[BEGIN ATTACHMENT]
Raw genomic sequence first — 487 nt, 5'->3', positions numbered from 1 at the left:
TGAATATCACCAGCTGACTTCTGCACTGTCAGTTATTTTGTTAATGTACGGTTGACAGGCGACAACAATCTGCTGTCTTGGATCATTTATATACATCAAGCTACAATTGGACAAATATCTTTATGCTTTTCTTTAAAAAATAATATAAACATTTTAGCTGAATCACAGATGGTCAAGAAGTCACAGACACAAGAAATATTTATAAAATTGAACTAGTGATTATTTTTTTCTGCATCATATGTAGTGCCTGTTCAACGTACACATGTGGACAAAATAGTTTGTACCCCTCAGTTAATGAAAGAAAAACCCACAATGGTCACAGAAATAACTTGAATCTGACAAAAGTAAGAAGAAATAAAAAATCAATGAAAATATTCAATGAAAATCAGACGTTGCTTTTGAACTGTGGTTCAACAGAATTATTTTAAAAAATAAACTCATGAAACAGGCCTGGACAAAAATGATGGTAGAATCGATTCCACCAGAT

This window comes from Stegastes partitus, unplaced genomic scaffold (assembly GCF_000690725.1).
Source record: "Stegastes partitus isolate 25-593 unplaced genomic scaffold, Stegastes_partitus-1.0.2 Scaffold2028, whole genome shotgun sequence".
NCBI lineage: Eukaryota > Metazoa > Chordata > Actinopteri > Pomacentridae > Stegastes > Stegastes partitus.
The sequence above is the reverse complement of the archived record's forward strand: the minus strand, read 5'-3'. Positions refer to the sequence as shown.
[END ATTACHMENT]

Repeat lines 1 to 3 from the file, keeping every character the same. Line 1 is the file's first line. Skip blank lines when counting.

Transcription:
Raw genomic sequence first — 487 nt, 5'->3', positions numbered from 1 at the left:
TGAATATCACCAGCTGACTTCTGCACTGTCAGTTATTTTGTTAATGTACGGTTGACAGGCGACAACAATCTGCTGTCTTGGATCATTTATATACATCAAGCTACAATTGGACAAATATCTTTATGCTTTTCTTTAAAAAATAATATAAACATTTTAGCTGAATCACAGATGGTCAAGAAGTCACAGACACAAGAAATATTTATAAAATTGAACTAGTGATTATTTTTTTCTGCATCATATGTAGTGCCTGTTCAACGTACACATGTGGACAAAATAGTTTGTACCCCTCAGTTAATGAAAGAAAAACCCACAATGGTCACAGAAATAACTTGAATCTGACAAAAGTAAGAAGAAATAAAAAATCAATGAAAATATTCAATGAAAATCAGACGTTGCTTTTGAACTGTGGTTCAACAGAATTATTTTAAAAAATAAACTCATGAAACAGGCCTGGACAAAAATGATGGTAGAATCGATTCCACCAGAT

This window comes from Stegastes partitus, unplaced genomic scaffold (assembly GCF_000690725.1).